Thursday, August 22, 2019
TEXT BY DEV SUKUMAR | BADMINTON PHOTO
Seventh seed Ratchanok Intanon teetered on the brink of elimination from the TOTAL BWF World Championships 2019 before hauling herself back to safe ground.
The Thai, world champion in 2013, was nearly bested in a cracker of a contest by Gregoria Mariska Tunjung. The Indonesian’s sparkling strokeplay had Intanon in trouble all through the first two games. Down by two match points in the second, Intanon conjured an escape path, winning game point with a cross net shot that was pure magic.
Once she’d opened the escape hatch, there was no stopping Intanon, even as Tunjung’s morale slipped. The 18-21 23-21 21-10 result gave Intanon a quarterfinal against unseeded Singaporean Yeo Jia Min, whose fairytale run continued with a 21-15 14-21 21-16 victory over Vu Thi Trang.
It was a mostly deflating session for Indonesia, as men’s singles sixth seed Anthony Ginting and mixed doubles pair Hafiz Faizal/Gloria Emanuelle Widjaja and Praveen Jordan/Melati Daeva Oktavianti followed Tunjung out of the competition.
Ginting faded out after a keen opening game against Sai Praneeth, who made his fourth quarterfinal this year.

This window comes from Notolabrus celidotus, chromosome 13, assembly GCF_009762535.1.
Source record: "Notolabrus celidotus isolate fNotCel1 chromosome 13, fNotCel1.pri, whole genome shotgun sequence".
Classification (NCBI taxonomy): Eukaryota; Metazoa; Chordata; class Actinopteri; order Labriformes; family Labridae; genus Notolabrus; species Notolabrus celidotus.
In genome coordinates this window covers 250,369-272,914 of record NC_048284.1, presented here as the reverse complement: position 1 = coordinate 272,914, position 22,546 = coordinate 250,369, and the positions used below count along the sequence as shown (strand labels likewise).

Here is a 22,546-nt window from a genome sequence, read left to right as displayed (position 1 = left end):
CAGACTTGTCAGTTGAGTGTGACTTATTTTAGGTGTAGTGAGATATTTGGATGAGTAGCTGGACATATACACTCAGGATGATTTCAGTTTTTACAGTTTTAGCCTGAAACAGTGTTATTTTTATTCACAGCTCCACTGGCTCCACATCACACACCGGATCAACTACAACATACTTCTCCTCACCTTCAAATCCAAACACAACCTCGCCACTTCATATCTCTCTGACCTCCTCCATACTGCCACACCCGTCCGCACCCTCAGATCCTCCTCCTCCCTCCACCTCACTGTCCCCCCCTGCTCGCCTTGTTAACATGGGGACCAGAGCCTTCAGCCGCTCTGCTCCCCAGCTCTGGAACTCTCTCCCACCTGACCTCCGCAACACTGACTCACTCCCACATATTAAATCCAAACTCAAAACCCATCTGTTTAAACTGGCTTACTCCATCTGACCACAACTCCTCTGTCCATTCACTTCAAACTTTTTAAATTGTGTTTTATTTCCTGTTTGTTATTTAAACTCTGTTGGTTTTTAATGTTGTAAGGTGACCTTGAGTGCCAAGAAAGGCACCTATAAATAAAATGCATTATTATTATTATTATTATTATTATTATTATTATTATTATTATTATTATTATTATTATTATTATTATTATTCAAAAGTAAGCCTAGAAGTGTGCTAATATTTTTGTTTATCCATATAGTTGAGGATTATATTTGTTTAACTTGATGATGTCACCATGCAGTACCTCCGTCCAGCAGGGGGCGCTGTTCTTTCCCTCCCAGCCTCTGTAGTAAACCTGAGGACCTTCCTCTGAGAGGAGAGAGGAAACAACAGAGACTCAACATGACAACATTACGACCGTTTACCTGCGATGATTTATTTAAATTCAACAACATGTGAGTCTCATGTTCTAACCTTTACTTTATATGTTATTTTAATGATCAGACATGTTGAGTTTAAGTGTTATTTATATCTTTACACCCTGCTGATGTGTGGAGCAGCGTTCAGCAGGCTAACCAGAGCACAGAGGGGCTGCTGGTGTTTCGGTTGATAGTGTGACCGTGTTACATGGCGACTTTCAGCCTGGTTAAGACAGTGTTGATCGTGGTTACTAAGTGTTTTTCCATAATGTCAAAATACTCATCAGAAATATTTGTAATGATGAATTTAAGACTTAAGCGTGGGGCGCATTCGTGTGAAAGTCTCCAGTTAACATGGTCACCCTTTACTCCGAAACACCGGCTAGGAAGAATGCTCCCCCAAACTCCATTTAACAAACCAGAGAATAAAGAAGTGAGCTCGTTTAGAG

“The rallies were going well and he was playing fast, and I was prepared for the pace,” said Praneeth. “I was down in the second game, but once I covered the lead, I thought this is the best chance ever. I could see he was under pressure, he was making mistakes. I just kept on building the pressure.
“I played some good matches in Japan and Thailand, so I was confident and the draw wasn’t too tough or too easy, so I thought I have to be at 100 percent.”
Among the significant results of the day was the defeat of men’s doubles eighth seeds Kim Astrup/Anders Skaarup Rasmussen by 13th seeds Liao Min Chun/Su Ching Heng, 21-19 12-21 21-17. The Chinese Taipei duo made only their second quarterfinal this year, after the Australian Open.
“She was playing so well and I was so nervous. She was pushing the momentum and I was reacting all the way. I was only trying to keep it in the court and trying to stay calm. I want to show that I’ve improved my fitness. It’s not about just badminton. I don’t want to players ranked lower than me, and I want to win even when I’m not at my best.” – Ratchanok Intanon